It’s not easy to shop the storefronts of Paris, France, if you’re at home in Paris, Kentucky. For people who really want something they saw on a store shelf during a trip abroad, the creators of the iOS app Grabr hope to connect that desire with travelers in a position to make that purchase on someone’s behalf.
Grabr’s basic function permits a user of the app to submit a “grab” for something they wish to buy. The shopper can post a link to the item or create a manual order description for what they want and where to find it. Grabr also lists a collection of curated choices for shoppers to browse.
Once the shopper posts what they want, a Grabr user in the country where an item can be found who is travelling to the shopper’s country may choose to participate and buy the item on the shopper’s behalf (they are called “travelers”). Shoppers can offer a “travel reward” to the traveler for making and delivering that purchase, and they also pay Grabr a seven percent service fee for their grabs when fulfilled.
“After you (the shopper) accept a delivery offer you like, our payment processor Stripe will put your payment for the item and traveler reward on hold. Your traveler uses their own funds to pay for your item at first. After you confirm they delivered your item, Stripe will release your payment to the traveler,” Grabr’s FAQ noted.
Grabr’s Daria Rebenok gave EcommerceBytes a quick overview of global demand and supply markets the company has seen so far. The most popular destinations for demand include Southeast Asia locations like Hong Kong, Singapore, Thailand and Vietnam. Several trendy names represent popular supply markets: San Francisco, Los Angeles, New York, Houston, and Miami in the US, and European locales Berlin, Frankfurt, London, and Paris.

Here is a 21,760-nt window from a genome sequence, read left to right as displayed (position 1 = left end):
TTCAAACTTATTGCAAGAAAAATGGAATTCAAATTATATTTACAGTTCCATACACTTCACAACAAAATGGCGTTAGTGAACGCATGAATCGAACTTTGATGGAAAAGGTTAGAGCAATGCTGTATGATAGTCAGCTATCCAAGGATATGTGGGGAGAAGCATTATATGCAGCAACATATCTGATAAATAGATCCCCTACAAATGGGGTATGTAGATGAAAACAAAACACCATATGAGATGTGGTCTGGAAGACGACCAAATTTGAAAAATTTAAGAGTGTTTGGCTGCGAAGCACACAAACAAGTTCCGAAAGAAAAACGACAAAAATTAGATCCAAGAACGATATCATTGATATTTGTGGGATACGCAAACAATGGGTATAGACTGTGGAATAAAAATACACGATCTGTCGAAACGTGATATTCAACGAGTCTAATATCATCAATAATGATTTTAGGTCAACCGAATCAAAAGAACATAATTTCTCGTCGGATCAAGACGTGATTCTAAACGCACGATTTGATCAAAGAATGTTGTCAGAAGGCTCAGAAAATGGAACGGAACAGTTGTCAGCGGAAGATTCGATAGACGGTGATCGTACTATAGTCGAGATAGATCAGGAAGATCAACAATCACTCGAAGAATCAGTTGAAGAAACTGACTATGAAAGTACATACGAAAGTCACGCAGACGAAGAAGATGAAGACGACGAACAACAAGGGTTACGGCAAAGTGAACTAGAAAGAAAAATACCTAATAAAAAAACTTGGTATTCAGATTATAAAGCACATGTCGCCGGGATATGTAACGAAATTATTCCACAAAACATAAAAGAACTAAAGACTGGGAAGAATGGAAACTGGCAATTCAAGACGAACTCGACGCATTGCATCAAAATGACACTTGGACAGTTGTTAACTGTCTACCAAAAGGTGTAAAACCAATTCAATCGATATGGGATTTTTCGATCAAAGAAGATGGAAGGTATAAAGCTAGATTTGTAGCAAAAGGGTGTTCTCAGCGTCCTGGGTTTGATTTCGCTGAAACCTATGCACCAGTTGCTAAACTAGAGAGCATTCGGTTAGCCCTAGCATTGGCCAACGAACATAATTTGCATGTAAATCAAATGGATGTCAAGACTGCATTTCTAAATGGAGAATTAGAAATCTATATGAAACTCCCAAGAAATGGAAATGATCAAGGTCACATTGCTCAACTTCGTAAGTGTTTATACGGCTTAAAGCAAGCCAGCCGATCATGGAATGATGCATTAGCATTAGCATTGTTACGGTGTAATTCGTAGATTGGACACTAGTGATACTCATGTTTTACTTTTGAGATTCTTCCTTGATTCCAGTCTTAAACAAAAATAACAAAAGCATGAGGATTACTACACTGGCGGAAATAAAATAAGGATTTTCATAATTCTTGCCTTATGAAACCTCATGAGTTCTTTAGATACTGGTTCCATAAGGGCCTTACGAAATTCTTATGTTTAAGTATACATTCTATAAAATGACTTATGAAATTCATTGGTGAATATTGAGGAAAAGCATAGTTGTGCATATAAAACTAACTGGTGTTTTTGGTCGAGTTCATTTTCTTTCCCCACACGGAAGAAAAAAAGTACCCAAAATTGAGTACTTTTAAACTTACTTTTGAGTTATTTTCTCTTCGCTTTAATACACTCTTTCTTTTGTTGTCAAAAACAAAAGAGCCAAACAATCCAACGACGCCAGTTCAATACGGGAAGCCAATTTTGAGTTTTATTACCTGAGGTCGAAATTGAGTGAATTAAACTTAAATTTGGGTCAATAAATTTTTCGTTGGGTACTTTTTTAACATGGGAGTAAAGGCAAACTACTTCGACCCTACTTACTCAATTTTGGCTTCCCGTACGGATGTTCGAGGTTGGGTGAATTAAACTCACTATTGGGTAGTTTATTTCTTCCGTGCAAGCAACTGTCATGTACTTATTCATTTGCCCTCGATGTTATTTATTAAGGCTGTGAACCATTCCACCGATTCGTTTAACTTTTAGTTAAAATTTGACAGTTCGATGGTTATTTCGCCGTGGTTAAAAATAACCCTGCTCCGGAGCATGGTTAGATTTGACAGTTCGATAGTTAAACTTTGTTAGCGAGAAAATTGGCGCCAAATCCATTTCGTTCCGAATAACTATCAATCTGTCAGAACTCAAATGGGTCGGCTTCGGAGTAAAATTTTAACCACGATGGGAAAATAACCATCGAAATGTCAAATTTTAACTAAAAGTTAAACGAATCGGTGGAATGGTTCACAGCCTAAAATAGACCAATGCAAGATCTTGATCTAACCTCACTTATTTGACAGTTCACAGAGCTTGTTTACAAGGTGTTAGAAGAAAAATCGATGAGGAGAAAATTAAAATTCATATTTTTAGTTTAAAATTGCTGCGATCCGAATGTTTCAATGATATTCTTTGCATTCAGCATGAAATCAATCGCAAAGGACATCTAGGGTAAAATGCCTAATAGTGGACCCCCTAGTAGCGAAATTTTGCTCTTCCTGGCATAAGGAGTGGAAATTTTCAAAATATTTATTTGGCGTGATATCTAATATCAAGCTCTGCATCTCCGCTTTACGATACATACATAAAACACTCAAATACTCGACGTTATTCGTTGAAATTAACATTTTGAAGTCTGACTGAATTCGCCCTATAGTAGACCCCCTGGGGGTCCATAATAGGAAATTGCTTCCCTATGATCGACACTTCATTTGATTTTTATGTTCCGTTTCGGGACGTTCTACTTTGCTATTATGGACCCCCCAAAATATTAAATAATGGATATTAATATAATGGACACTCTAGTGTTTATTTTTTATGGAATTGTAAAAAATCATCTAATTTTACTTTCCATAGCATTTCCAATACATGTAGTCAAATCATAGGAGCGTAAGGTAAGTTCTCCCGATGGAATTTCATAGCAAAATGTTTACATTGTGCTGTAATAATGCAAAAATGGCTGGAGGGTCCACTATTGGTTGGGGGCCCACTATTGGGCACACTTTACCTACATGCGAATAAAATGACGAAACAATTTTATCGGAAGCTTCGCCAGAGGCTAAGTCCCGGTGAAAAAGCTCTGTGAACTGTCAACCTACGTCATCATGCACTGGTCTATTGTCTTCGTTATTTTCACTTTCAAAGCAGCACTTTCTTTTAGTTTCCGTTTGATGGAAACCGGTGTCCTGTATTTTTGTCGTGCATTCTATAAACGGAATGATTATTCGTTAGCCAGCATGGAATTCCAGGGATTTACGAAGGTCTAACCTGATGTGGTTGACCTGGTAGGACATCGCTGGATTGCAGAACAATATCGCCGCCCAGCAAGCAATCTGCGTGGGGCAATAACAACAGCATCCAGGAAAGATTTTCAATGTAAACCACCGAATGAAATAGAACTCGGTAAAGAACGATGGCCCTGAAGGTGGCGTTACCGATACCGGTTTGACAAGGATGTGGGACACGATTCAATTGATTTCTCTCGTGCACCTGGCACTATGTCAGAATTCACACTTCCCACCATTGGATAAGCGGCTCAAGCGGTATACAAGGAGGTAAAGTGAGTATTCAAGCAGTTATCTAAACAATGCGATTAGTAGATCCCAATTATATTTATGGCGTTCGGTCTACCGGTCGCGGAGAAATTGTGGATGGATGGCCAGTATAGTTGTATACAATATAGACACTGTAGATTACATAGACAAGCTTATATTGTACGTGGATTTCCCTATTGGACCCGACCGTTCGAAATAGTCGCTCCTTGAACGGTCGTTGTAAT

“We see Grabr as a big player that would be changing ecommerce space and shaping new layers on top of it, opening up borders and making access to global various goods easy and accessible,” said Rebenok. “Our (peer to peer) marketplace offers access to any goods around the world for shoppers. For smaller retailers – access to global markets with a completely new form of delivery.”
Anyone with a cursory familiarity of importing goods probably wonders how Grabr deals with the challenges international ecommerce represents. To Grabr’s credit they have published one of the more extensive FAQs one might hope to find anywhere.
Grabr appears to have addressed the spectrum of questions a reasonable shopper would have about the service. Over at Men’s Journal writer Dylan Love presented a first-hand experience making a purchase from Russia, and is a worthwhile read about using Grabr.